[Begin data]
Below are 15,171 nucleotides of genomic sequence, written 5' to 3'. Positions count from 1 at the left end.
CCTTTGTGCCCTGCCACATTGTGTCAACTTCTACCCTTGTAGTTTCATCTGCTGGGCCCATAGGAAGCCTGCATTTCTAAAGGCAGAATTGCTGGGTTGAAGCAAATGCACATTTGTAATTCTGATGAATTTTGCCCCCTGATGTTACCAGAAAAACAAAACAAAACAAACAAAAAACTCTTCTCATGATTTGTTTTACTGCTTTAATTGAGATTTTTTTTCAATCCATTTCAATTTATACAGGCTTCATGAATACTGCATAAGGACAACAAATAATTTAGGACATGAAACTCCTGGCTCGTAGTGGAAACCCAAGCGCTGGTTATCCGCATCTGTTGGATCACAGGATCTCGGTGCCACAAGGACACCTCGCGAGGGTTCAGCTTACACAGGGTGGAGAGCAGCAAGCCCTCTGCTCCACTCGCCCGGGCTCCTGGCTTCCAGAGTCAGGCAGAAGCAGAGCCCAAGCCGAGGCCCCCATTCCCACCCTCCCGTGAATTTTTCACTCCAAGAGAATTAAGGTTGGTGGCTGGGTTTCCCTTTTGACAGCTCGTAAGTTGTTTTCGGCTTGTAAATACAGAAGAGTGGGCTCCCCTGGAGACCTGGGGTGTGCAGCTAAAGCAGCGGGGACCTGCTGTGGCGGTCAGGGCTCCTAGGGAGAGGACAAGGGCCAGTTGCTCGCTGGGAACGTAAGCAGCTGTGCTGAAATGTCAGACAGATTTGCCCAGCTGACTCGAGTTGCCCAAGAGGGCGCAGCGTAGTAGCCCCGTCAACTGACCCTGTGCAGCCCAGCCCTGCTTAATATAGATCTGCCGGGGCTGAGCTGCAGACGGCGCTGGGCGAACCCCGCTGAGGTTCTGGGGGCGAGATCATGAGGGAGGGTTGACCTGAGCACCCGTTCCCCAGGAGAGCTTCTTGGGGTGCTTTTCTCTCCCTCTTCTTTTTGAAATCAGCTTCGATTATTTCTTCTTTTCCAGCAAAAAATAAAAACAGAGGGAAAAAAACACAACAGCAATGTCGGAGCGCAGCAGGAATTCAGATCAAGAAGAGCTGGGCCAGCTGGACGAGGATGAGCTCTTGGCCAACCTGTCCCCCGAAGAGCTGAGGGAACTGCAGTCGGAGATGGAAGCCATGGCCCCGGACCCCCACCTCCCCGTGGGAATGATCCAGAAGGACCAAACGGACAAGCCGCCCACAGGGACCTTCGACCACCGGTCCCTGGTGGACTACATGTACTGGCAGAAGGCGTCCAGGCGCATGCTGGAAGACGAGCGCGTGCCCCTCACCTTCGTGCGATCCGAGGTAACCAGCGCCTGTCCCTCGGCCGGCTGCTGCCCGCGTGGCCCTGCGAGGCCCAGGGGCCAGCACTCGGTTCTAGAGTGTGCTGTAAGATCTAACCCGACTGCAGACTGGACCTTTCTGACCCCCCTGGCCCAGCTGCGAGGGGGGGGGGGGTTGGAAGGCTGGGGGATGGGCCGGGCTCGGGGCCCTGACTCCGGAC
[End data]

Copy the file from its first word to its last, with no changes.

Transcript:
Below are 15,171 nucleotides of genomic sequence, written 5' to 3'. Positions count from 1 at the left end.
CCTTTGTGCCCTGCCACATTGTGTCAACTTCTACCCTTGTAGTTTCATCTGCTGGGCCCATAGGAAGCCTGCATTTCTAAAGGCAGAATTGCTGGGTTGAAGCAAATGCACATTTGTAATTCTGATGAATTTTGCCCCCTGATGTTACCAGAAAAACAAAACAAAACAAACAAAAAACTCTTCTCATGATTTGTTTTACTGCTTTAATTGAGATTTTTTTTCAATCCATTTCAATTTATACAGGCTTCATGAATACTGCATAAGGACAACAAATAATTTAGGACATGAAACTCCTGGCTCGTAGTGGAAACCCAAGCGCTGGTTATCCGCATCTGTTGGATCACAGGATCTCGGTGCCACAAGGACACCTCGCGAGGGTTCAGCTTACACAGGGTGGAGAGCAGCAAGCCCTCTGCTCCACTCGCCCGGGCTCCTGGCTTCCAGAGTCAGGCAGAAGCAGAGCCCAAGCCGAGGCCCCCATTCCCACCCTCCCGTGAATTTTTCACTCCAAGAGAATTAAGGTTGGTGGCTGGGTTTCCCTTTTGACAGCTCGTAAGTTGTTTTCGGCTTGTAAATACAGAAGAGTGGGCTCCCCTGGAGACCTGGGGTGTGCAGCTAAAGCAGCGGGGACCTGCTGTGGCGGTCAGGGCTCCTAGGGAGAGGACAAGGGCCAGTTGCTCGCTGGGAACGTAAGCAGCTGTGCTGAAATGTCAGACAGATTTGCCCAGCTGACTCGAGTTGCCCAAGAGGGCGCAGCGTAGTAGCCCCGTCAACTGACCCTGTGCAGCCCAGCCCTGCTTAATATAGATCTGCCGGGGCTGAGCTGCAGACGGCGCTGGGCGAACCCCGCTGAGGTTCTGGGGGCGAGATCATGAGGGAGGGTTGACCTGAGCACCCGTTCCCCAGGAGAGCTTCTTGGGGTGCTTTTCTCTCCCTCTTCTTTTTGAAATCAGCTTCGATTATTTCTTCTTTTCCAGCAAAAAATAAAAACAGAGGGAAAAAAACACAACAGCAATGTCGGAGCGCAGCAGGAATTCAGATCAAGAAGAGCTGGGCCAGCTGGACGAGGATGAGCTCTTGGCCAACCTGTCCCCCGAAGAGCTGAGGGAACTGCAGTCGGAGATGGAAGCCATGGCCCCGGACCCCCACCTCCCCGTGGGAATGATCCAGAAGGACCAAACGGACAAGCCGCCCACAGGGACCTTCGACCACCGGTCCCTGGTGGACTACATGTACTGGCAGAAGGCGTCCAGGCGCATGCTGGAAGACGAGCGCGTGCCCCTCACCTTCGTGCGATCCGAGGTAACCAGCGCCTGTCCCTCGGCCGGCTGCTGCCCGCGTGGCCCTGCGAGGCCCAGGGGCCAGCACTCGGTTCTAGAGTGTGCTGTAAGATCTAACCCGACTGCAGACTGGACCTTTCTGACCCCCCTGGCCCAGCTGCGAGGGGGGGGGGGGTTGGAAGGCTGGGGGATGGGCCGGGCTCGGGGCCCTGACTCCGGAC